“Vanderbilt is one of only a few centers that has built a multidisciplinary team that specializes in transplanting adults with congenital heart disease,” said Jonathan Menachem, MD, a transplant cardiologist and director of Advanced Congenital Cardiac Therapies at Vanderbilt Health. “Due to the advances in care for patients with congenital heart disease, there are now more adults with congenital heart disease than children. And as a result, a growing number need and are receiving heart transplants, or in this case a combined heart-liver transplant at Vanderbilt.”

In April 2021, Rafael’s condition had deteriorated to the point he needed to be hospitalized full-time at Vanderbilt while he waited on the transplant list, hoping the right organs would come in time. He made the best of it, bringing a hammock to lie in on good days outside on the Medical Center plaza, and having Sarah bring his 120-pound Alaskan Malamute, Bodie, a therapy dog, to visit the hospital.

And then he waited — for the organs that would save his life. On July 31, he got the call that they were available. “I was excited but terrified,” he said. “When I went under all I could think about was my wife.”

Learning to kneel

The transplant was successful, and though he woke up in great pain, Rafael couldn’t stop smiling.

“When they first let me listen to my heart, I burst into tears,” he said. “It was the first time I had ever heard my heart in my life without mechanical noises,” referring to his old mechanical heart valves.

It was during his recovery that Operation Proposal was hatched.

Sarah had a surprise of her own. She looked at her kneeling husband and the surrounding throng, all waiting for her response. “I’ll think about it,” she said with her best poker face. Then she smiled, said yes, and hugged him — but not too tight. He was still sore from the surgery.

He conspired with his nurses and doctors to remove his hospital bed from the room on the big day, the day he left the hospital. He had French and Belgian chocolate delivered to the hospital room. Nurses brought in champagne glasses and sparkling apple juice. Physical therapists spent two days helping him to learn to kneel again.

“They became like family, and they got to know Sarah really well, so I wanted them to be part of it,” he said.

Kristan Scarbrough, MSN, RN, was Rafael’s nurse on the big day, and helped him execute the plan.

“We worked it out so I could be assigned to take care of him that day because we had made plans to secure tables to set everything up beforehand, and I helped him pick up the flowers and food and treats he had delivered,” she said. “We put up a bunch of pictures in his room that he had made and delivered to the hospital. I also got all the nurses to make a ‘Congrats’ banner signed by everyone that we gave to the two of them afterwards.”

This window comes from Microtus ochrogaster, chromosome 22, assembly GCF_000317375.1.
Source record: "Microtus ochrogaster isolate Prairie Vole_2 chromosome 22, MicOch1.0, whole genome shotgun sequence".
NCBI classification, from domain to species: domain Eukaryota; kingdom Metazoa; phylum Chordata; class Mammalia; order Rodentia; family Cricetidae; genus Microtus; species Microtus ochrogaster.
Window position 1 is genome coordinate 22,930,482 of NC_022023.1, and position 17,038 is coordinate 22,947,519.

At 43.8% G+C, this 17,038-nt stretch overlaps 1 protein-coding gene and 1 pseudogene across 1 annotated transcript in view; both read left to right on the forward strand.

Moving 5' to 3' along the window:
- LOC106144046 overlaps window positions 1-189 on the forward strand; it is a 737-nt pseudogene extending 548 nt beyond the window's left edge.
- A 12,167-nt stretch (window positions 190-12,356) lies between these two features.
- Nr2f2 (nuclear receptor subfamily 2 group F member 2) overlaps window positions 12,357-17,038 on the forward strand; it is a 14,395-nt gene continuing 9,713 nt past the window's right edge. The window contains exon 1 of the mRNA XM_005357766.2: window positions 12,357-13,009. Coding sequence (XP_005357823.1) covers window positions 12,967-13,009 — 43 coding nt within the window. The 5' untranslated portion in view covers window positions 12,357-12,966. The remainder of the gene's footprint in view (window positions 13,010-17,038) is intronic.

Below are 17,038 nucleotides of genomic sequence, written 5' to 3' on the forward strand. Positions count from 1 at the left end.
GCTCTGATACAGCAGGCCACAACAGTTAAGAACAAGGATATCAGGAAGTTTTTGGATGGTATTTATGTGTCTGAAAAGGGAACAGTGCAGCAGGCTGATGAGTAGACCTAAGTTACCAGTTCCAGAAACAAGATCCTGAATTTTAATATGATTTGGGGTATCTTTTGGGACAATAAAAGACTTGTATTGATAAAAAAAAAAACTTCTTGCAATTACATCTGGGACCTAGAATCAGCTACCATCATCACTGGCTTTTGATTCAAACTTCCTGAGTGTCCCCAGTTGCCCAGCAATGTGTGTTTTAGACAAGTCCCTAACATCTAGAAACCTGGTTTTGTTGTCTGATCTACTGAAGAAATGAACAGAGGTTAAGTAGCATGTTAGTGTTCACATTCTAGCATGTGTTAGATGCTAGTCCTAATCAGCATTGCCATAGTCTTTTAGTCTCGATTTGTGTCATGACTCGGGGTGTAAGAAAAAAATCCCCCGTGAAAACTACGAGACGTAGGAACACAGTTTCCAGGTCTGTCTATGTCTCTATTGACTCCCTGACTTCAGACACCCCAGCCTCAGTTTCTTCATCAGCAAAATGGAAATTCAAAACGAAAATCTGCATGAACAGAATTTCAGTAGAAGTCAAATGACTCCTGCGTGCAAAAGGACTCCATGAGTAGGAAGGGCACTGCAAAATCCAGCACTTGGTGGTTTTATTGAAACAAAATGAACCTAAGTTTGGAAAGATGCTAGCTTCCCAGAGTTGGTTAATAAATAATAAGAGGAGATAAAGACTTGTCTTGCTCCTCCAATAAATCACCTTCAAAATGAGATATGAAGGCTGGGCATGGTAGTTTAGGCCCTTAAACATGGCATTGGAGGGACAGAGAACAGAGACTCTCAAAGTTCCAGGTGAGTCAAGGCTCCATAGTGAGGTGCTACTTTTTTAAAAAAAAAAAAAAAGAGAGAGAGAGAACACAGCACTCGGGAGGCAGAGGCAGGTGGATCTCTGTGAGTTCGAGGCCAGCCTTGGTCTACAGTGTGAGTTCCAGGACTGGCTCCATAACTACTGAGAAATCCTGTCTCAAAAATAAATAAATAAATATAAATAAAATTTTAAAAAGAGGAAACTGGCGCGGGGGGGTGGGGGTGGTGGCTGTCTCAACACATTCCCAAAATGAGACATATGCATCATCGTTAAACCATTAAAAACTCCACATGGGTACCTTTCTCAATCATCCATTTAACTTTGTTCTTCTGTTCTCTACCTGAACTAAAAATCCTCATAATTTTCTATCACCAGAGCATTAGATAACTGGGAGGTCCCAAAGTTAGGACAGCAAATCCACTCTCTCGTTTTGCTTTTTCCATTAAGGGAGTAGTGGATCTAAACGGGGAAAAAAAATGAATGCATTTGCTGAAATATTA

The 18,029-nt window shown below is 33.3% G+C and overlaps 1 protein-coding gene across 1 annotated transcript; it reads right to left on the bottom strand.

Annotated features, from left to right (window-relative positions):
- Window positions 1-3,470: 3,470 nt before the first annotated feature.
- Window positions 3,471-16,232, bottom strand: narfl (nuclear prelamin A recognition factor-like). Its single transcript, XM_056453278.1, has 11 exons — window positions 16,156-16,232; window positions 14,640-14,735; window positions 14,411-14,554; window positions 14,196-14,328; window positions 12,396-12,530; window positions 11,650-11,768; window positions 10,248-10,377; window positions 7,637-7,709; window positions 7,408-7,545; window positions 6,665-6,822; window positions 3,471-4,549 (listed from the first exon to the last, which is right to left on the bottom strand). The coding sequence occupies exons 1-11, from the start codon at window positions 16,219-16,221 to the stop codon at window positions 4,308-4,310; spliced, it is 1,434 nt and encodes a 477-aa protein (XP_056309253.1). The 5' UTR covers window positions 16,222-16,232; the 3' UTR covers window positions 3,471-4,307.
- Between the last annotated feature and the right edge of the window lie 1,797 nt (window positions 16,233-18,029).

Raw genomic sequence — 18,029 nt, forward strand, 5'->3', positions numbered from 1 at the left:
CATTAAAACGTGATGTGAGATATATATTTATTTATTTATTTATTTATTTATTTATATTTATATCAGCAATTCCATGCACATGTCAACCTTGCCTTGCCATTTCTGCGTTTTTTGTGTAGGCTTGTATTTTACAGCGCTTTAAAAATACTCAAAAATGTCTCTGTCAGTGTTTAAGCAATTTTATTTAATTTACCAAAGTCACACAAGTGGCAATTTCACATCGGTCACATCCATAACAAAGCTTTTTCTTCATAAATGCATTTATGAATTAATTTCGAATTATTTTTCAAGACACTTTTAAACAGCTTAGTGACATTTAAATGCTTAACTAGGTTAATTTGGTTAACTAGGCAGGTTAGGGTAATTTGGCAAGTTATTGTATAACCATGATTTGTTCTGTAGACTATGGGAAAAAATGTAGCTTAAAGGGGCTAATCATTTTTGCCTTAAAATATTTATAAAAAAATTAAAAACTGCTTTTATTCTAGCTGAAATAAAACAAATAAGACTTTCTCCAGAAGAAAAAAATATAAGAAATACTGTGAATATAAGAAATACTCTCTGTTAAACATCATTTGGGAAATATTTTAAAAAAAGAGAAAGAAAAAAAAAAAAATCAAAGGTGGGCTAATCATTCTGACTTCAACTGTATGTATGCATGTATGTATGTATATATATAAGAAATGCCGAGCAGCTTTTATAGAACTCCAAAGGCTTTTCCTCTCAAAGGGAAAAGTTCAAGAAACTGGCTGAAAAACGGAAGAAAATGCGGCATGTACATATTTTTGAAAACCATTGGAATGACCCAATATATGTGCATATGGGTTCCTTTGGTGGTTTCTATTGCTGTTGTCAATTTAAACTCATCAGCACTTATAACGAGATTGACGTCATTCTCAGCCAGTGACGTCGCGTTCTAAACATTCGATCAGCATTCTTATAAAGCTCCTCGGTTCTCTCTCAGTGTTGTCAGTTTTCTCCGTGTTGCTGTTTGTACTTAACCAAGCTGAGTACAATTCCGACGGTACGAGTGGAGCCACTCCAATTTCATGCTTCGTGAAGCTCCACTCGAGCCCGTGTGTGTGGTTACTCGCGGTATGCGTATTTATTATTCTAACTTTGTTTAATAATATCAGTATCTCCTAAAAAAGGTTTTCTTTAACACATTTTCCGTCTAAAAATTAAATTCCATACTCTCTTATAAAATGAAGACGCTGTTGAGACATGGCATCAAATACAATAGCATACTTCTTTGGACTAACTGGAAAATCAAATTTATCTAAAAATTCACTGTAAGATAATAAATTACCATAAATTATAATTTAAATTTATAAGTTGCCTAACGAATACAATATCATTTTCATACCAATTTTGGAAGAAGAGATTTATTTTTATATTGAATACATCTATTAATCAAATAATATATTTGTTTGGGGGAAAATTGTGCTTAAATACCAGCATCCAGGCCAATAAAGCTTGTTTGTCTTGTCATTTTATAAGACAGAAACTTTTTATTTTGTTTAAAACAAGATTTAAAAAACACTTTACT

Sarah came into the room, took in the scene. Rafael slipped down on one knee and proposed — to his wife.

Sarah had a surprise of her own. She looked at her kneeling husband and the surrounding throng, all waiting for her response. “I’ll think about it,” she said with her best poker face.

Then she smiled, said yes, and hugged him — but not too tight. He was still sore from the surgery.

“It just felt completely surreal,” Sarah said. “I really didn’t think that it was happening. The last thing that I expected was (for him) to plan a proposal from a hospital bed. It was just such an amazing day.

“Together we made a really awesome team.”

Scarbrough said she’s seen a lot of incredible things working at Vanderbilt, and this was easily one of her favorites.

“I just loved how he chose to focus on giving Sarah everything she’d always wanted when he had just gone through this huge, life-altering surgery,” she said. “I’m so glad I got to be a part of it.”

It was a big day: Rafael was released from the hospital after his transplant, and he and Sarah became engaged, although, it just can’t be said often enough, they were already married.

Rafael said he feels well, and he’s looking forward to life ahead — traveling and hopefully children someday. He has started a nonprofit organization targeted toward congenital, transplant and LVAD patients called Second Chance H.E.R.O.S, to give back and provide meaning to the suffering he’s endured as a congenital and transplant patient.

“Most congenital patients believe they are alone until they first meet someone like them,” he said. “It didn’t happen to me until 26 years old that I met someone who understood my experiences and could help me through the darkest times as a congenital patient.”

He said he thinks often about the donor of his organs. “It never sat well with me when I reached the point that somebody had to die to save me,” he said. “I’ll make sure to do that donor proud.”

Sarah and Rafael’s wedding is planned for next year.

All photos courtesy Rafael Barragan.